World Superbike Championship director Paolo Ciabatti has taken the unprecedented step to respond to the controversy surrounding Max Biaggi's penalty during the second WSBK race at Monza and explain the actions of race direction.

Biaggi lost an almost certain win on home soil at Monza when he was handed a ride-through penalty for running straight on at the first corner and failing to return to the circuit within the confines of a painted line that ensures a safe and fair passage to the race track.

A penalty that Biaggi, Aprilia manager Gigi Dall'Igna and many fans felt was harsh given he was leading by a healthy margin, Ciabatti has chosen to explain exactly why the punishment was necessary in an open letter published on the official WSBK website.

Ciabatti points out that Biaggi was not present at the riders' briefing, though he was represented by a member of his team instead, adding that it was made clear that any rider who failed to return to the circuit within the designated area would be penalised with a penalty.

The full open letter reads as follows:

I kindly ask you to devote a couple of minutes of your time to this letter of mine, in which I would like to explain the facts that occurred at Monza during the weekend of May 8th.

First of all Monza is not like any other track, and Superbike has to share it with an extremely important event like Formula 1. It is simply not possible therefore to have gravel run-off areas at the chicanes because this solution does not go down particularly well in Formula 1.

The only exception to this is the Variante Ascari.

As can easily be imagined, if a rider makes a mistake on the entry to the Ascari and ends up in the gravel, either he crashes or he loses a lot of time in returning to the track, so in this particular case it is not necessary to adopt any special measure for the chicane.

The question of the first chicane (the Prima Variante) and the Roggia chicane is different, as they have tarmac run-off areas. For the last three years at Monza white lines have been painted in these areas. The lines take the form of a 'funnel' that ends with a 'pathway' about one metre wide that, if followed by the rider, forces him to slow down and return to the track outside the natural line of all those riders who have gone through the chicane in a normal way.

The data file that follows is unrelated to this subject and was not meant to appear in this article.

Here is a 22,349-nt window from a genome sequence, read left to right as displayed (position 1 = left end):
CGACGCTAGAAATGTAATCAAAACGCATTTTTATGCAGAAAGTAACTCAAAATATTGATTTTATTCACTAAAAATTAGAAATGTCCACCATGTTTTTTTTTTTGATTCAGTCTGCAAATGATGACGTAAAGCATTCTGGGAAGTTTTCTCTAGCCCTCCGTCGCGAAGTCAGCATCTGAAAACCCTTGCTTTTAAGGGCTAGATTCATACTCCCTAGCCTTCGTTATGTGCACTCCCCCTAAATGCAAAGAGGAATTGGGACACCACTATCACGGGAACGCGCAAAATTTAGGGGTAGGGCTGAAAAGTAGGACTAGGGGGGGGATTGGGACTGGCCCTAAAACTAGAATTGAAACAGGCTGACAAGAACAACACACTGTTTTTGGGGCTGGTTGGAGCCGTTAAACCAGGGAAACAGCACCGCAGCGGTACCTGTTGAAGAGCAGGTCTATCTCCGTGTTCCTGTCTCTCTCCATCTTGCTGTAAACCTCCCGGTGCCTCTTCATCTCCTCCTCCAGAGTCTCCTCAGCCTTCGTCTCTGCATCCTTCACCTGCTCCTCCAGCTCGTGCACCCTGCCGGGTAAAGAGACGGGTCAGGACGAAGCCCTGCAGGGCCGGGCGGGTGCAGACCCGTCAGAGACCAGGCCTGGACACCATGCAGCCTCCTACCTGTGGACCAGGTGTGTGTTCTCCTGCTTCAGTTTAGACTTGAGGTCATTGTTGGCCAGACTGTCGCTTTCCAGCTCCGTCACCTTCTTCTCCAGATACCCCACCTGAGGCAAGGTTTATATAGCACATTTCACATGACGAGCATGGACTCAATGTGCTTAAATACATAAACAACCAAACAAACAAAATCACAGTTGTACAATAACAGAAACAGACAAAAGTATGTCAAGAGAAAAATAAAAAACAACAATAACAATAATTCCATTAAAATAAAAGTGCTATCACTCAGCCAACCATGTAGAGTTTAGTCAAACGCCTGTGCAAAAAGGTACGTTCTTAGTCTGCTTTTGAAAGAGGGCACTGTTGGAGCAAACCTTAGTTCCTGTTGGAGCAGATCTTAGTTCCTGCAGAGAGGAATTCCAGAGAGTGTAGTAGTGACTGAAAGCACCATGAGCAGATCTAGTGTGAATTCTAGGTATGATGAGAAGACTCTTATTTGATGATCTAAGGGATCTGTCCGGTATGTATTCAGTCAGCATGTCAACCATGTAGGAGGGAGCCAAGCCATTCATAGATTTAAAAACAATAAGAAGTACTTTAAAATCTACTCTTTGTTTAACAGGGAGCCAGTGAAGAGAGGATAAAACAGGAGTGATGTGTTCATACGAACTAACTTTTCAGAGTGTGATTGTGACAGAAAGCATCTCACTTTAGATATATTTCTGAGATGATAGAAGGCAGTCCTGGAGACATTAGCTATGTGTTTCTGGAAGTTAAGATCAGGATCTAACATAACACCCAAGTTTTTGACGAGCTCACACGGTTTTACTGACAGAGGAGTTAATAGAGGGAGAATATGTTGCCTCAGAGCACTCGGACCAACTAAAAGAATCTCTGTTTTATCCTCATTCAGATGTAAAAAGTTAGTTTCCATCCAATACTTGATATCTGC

FIM homologation of the track specifically rules out the presence of barriers/straw bale chicane in the run-off areas.

The Race Direction, of which I form part together with Igor E?kinja and Giulio Bardi, for this reason decided to convene all riders on Thursday afternoon for an extraordinary briefing to explain to everyone (those who had already raced at Monza and those who were encountering the circuit for the first time) the correct way to return to the track in case of a mistake in these two chicanes.

The briefing lasted almost one hour. It was explained to riders, with the help of two giant blow-up images of the chicanes hung on the walls of the briefing room, that if they made an error, the only way, with absolutely no exception whatsoever, to return to the track was to use this 'funnel' path, otherwise they would be penalized with a ride-through. We also explained that they must gain no advantage from cutting through the chicane, either in their lap time or in their race position, and that in this latter case by raising their arm they would have surrendered that position to riders whom they had unintentionally overtaken.

Many riders posed specific questions and we repeated over and over again that any rider who returned to the track without respecting the pathway painted on the tarmac would be punished with a ride-through penalty, the only sanction foreseen by the FIM for these infringements of the rulebook.

Biaggi was not present at the briefing, due to his private commitments, but he was represented by Francesco Guidotti, the Aprilia Team Manager.

Throughout the entire weekend we always used the same criteria with respect to every rider who cut through the chicanes, in every category.

These are the facts.

Probably I will not have been able to convince many of you, but at least I have clearly and honestly explained the way things went.

I would like to conclude on a personal note. In life sometimes coherence and correctness force one to take difficult and painful decisions. For me Max is not only a great champion, as well as an intelligent and sensitive person. He is above all a friend, one with whom I have shared many moments, pleasant but also difficult, both on and off the track. I will leave it to you to imagine how difficult it must have been for me, together with the other members of the Race Direction, to take this decision.

Thank you for your kind attention.

Paolo Ciabatti



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